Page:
In Central Asia and Eastern Europe, multidrug-resistant tuberculosis (MDR-TB) accounts for a significant proportion of the global burden of drug-resistant TB cases. But while national TB programs that tackle MDR-TB are making progress in safeguarding the supply chain for better TB diagnosis and treatment, they’re also generating a much broader, positive effect in strengthening entire health systems.
Investments in TB are resulting in spillover benefits which strengthen health systems more broadly
Progress includes improving national regulatory oversight, expanding regional manufacturing, bolstering laboratory networks, and enhancing storage and distribution practices. These advances impact not only TB, but also other diseases, like HIV/AIDS, and improve maternal, newborn, and child health, making health systems stronger across the board, ensuring patients have access to quality-assured medical products.
Securing the supply chain for TB medicines in the Kyrgyz Republic
In the Kyrgyz Republic, the Ministry of Health recently adopted new guidelines for proper medicine storage and warehouse practices, as well as improved quality monitoring of medical products. Prior to this, state pharmacies across the country lacked clear and consistent direction for how to best store medical products, including those used to combat TB.
These guidelines, developed by USAID's Cure Tuberculosis project, led by JSI, in partnership with USP, provide robust support to state supply chain systems to ensure the appropriate supply, storage, and dispensing of all medicines within state health organizations.
Additional guidance outlines strategies, principles, and procedures for the quality monitoring of medical products that meet global standards.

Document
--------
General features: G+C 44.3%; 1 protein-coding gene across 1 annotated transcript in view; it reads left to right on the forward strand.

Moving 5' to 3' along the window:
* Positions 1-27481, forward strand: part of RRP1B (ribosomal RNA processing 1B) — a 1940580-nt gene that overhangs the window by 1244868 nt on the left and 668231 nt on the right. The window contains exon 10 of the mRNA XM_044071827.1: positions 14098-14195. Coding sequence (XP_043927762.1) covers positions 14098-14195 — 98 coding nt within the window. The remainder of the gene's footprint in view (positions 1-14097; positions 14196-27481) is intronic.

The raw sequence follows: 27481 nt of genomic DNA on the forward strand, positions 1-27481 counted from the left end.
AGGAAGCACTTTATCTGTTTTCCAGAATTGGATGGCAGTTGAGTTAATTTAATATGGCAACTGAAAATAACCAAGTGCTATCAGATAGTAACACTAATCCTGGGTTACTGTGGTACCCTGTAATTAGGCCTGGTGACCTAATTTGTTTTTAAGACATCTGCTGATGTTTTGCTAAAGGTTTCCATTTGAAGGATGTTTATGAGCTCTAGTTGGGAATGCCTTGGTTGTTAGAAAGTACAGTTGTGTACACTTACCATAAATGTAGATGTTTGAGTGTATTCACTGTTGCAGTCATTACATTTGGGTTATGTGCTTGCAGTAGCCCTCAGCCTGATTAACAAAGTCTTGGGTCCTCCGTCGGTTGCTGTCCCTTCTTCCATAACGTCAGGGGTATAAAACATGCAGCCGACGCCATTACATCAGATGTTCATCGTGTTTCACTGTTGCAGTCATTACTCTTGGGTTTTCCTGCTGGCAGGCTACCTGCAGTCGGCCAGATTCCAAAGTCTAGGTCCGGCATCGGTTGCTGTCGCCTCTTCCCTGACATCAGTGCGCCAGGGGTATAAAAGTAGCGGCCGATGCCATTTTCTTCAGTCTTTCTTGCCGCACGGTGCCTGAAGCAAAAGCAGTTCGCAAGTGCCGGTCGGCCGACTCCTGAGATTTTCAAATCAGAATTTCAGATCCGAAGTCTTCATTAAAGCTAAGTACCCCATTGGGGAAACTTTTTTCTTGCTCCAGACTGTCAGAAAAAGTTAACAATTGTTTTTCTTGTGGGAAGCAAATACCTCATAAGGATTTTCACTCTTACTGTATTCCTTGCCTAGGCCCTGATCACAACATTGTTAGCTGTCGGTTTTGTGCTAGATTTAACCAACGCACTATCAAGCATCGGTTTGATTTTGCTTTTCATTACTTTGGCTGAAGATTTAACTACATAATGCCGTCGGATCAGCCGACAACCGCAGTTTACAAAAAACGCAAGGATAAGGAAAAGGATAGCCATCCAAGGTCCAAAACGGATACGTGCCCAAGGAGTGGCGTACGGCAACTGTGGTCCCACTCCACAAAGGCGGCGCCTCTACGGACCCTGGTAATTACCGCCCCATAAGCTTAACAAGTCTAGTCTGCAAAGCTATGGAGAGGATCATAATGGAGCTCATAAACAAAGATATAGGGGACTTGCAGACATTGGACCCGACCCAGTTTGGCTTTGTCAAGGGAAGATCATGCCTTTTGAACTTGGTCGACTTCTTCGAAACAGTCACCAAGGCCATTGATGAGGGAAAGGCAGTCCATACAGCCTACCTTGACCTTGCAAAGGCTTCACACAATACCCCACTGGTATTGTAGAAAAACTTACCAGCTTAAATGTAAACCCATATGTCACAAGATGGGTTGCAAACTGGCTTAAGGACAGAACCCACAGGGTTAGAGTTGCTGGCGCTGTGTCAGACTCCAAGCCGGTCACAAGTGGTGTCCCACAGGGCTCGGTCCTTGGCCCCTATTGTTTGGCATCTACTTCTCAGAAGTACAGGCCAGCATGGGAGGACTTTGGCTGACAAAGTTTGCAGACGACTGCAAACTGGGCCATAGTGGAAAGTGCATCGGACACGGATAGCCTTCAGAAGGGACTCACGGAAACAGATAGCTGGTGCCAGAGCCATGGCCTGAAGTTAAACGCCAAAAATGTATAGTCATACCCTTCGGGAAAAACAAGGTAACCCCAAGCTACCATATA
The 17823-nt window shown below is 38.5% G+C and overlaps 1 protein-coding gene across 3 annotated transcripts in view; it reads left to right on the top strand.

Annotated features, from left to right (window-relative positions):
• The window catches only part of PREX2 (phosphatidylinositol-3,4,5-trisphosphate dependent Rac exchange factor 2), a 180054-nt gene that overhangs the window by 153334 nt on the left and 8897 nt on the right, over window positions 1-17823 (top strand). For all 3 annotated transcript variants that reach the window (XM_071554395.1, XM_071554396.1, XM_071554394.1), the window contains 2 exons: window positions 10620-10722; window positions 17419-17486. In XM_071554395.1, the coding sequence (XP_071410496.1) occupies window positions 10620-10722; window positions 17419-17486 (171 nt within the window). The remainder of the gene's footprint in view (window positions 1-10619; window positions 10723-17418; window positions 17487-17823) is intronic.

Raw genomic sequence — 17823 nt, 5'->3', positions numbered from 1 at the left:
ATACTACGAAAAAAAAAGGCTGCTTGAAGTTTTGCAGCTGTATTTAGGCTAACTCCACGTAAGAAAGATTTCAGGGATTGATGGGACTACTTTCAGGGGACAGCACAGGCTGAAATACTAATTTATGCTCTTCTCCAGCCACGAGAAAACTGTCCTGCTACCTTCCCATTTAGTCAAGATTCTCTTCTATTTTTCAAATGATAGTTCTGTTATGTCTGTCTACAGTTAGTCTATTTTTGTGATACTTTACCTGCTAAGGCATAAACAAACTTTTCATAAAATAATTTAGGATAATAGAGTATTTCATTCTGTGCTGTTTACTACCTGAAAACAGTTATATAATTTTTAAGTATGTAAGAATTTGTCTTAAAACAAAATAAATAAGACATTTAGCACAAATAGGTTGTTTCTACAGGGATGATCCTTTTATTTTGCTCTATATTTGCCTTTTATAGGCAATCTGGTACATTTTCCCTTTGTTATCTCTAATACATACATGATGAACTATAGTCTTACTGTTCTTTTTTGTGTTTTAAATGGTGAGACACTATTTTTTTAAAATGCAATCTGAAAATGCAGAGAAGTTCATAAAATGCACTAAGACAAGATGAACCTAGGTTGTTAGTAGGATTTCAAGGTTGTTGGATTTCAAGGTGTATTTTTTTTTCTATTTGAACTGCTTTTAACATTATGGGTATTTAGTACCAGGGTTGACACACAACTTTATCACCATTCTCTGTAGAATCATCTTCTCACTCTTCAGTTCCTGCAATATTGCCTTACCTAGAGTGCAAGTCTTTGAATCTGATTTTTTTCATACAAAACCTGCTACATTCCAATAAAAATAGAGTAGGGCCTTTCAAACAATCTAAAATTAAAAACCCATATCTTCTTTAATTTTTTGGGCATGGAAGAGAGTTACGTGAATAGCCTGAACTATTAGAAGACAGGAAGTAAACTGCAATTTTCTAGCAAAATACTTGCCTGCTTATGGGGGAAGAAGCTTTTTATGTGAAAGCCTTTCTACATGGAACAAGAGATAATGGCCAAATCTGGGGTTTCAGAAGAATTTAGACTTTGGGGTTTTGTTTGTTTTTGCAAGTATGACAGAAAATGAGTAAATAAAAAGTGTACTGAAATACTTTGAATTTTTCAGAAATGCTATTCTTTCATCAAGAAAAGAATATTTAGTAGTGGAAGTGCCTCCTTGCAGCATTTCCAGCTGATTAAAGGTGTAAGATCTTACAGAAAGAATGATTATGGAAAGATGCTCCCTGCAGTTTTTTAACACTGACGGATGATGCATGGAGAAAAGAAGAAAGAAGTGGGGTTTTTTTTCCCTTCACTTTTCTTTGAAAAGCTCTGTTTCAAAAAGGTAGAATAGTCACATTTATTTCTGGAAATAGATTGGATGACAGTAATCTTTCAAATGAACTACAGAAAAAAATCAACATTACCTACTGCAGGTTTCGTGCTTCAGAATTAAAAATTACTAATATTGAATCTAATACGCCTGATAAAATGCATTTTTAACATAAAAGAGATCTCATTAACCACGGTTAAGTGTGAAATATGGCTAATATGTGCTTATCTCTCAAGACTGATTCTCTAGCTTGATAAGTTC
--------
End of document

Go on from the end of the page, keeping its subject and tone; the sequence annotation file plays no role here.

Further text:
Project spotlight: Combatting TB in the Kyrgyz Republic
Strengthening the supply chain and health system for better diagnosis and treatment
Broad public health impact
The guidelines were initially developed for the management of TB medicines for the National TB Center of the Kyrgyz Republic, however, after review, the Ministry of Health decided to adopt the guidance for all medicines, not just those used to combat TB.
This means that across local primary health care clinics, regional hospitals, and tertiary health centers, all pharmacy staff working at public health institutions may now follow the same proper storage and dispensing procedures according to World Health Organization (WHO) best practices. In this way, the Ministry of Health is working to assure quality across the medicine supply chain, including through improved sampling of stored medical products and quality control planning, to improve public health nationwide.
As a valuable tool for drug management with a focus on proper inventory, accounting, and classification of medical products, the guidance also serves as a practical manual for regular, ongoing training activities across state health care organizations.
Tackling drug resistant TB in Central Asia
How manufacturing, laboratory and regulatory systems, and pharmacovigilance are helping to combat TB.
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Registering medicines for TB and beyond in Uzbekistan
In addition to proper storage and distribution, swift registration of quality-assured medicines by national regulatory authorities is critical to maintaining a resilient medicine supply chain.